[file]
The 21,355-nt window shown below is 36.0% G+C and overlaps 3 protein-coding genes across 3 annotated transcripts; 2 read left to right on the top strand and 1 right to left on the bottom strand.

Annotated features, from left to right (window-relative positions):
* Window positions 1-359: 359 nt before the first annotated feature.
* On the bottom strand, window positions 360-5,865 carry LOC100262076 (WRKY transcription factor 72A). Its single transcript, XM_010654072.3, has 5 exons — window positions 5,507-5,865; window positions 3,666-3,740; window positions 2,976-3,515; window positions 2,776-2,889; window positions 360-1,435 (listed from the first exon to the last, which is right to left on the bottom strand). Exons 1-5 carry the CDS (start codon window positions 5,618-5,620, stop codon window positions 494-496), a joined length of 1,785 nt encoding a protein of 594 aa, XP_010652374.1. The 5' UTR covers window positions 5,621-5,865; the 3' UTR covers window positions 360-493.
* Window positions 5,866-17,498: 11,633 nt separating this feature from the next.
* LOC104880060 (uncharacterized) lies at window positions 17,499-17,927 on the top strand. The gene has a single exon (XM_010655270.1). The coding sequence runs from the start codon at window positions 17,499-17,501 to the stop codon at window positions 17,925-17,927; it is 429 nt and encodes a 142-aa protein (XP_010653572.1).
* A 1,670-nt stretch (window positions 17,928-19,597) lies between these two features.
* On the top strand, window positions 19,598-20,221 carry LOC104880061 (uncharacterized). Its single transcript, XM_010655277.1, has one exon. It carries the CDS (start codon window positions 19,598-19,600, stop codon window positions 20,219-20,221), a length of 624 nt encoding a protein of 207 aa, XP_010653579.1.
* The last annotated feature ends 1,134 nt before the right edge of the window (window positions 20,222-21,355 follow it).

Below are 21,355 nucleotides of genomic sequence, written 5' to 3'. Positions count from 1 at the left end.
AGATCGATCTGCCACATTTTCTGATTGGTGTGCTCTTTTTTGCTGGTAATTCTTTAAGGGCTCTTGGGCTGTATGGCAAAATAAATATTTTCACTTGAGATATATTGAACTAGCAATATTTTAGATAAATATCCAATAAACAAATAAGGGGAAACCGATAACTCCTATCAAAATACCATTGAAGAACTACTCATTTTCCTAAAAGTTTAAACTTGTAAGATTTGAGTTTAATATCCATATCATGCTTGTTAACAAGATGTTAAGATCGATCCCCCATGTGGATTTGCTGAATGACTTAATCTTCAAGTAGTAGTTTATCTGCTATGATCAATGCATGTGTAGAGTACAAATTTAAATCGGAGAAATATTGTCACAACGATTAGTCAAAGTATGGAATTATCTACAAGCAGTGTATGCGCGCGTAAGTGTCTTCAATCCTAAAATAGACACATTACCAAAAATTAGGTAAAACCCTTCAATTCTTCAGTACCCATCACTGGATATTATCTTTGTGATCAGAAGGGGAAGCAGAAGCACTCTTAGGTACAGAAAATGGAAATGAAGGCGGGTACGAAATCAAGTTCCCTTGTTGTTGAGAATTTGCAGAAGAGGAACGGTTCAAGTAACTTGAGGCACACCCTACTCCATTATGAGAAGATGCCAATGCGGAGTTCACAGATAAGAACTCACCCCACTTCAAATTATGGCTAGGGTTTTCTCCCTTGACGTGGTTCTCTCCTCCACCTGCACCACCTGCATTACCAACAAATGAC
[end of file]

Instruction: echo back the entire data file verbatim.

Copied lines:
The 21,355-nt window shown below is 36.0% G+C and overlaps 3 protein-coding genes across 3 annotated transcripts; 2 read left to right on the top strand and 1 right to left on the bottom strand.

Annotated features, from left to right (window-relative positions):
* Window positions 1-359: 359 nt before the first annotated feature.
* On the bottom strand, window positions 360-5,865 carry LOC100262076 (WRKY transcription factor 72A). Its single transcript, XM_010654072.3, has 5 exons — window positions 5,507-5,865; window positions 3,666-3,740; window positions 2,976-3,515; window positions 2,776-2,889; window positions 360-1,435 (listed from the first exon to the last, which is right to left on the bottom strand). Exons 1-5 carry the CDS (start codon window positions 5,618-5,620, stop codon window positions 494-496), a joined length of 1,785 nt encoding a protein of 594 aa, XP_010652374.1. The 5' UTR covers window positions 5,621-5,865; the 3' UTR covers window positions 360-493.
* Window positions 5,866-17,498: 11,633 nt separating this feature from the next.
* LOC104880060 (uncharacterized) lies at window positions 17,499-17,927 on the top strand. The gene has a single exon (XM_010655270.1). The coding sequence runs from the start codon at window positions 17,499-17,501 to the stop codon at window positions 17,925-17,927; it is 429 nt and encodes a 142-aa protein (XP_010653572.1).
* A 1,670-nt stretch (window positions 17,928-19,597) lies between these two features.
* On the top strand, window positions 19,598-20,221 carry LOC104880061 (uncharacterized). Its single transcript, XM_010655277.1, has one exon. It carries the CDS (start codon window positions 19,598-19,600, stop codon window positions 20,219-20,221), a length of 624 nt encoding a protein of 207 aa, XP_010653579.1.
* The last annotated feature ends 1,134 nt before the right edge of the window (window positions 20,222-21,355 follow it).

Below are 21,355 nucleotides of genomic sequence, written 5' to 3'. Positions count from 1 at the left end.
AGATCGATCTGCCACATTTTCTGATTGGTGTGCTCTTTTTTGCTGGTAATTCTTTAAGGGCTCTTGGGCTGTATGGCAAAATAAATATTTTCACTTGAGATATATTGAACTAGCAATATTTTAGATAAATATCCAATAAACAAATAAGGGGAAACCGATAACTCCTATCAAAATACCATTGAAGAACTACTCATTTTCCTAAAAGTTTAAACTTGTAAGATTTGAGTTTAATATCCATATCATGCTTGTTAACAAGATGTTAAGATCGATCCCCCATGTGGATTTGCTGAATGACTTAATCTTCAAGTAGTAGTTTATCTGCTATGATCAATGCATGTGTAGAGTACAAATTTAAATCGGAGAAATATTGTCACAACGATTAGTCAAAGTATGGAATTATCTACAAGCAGTGTATGCGCGCGTAAGTGTCTTCAATCCTAAAATAGACACATTACCAAAAATTAGGTAAAACCCTTCAATTCTTCAGTACCCATCACTGGATATTATCTTTGTGATCAGAAGGGGAAGCAGAAGCACTCTTAGGTACAGAAAATGGAAATGAAGGCGGGTACGAAATCAAGTTCCCTTGTTGTTGAGAATTTGCAGAAGAGGAACGGTTCAAGTAACTTGAGGCACACCCTACTCCATTATGAGAAGATGCCAATGCGGAGTTCACAGATAAGAACTCACCCCACTTCAAATTATGGCTAGGGTTTTCTCCCTTGACGTGGTTCTCTCCTCCACCTGCACCACCTGCATTACCAACAAATGAC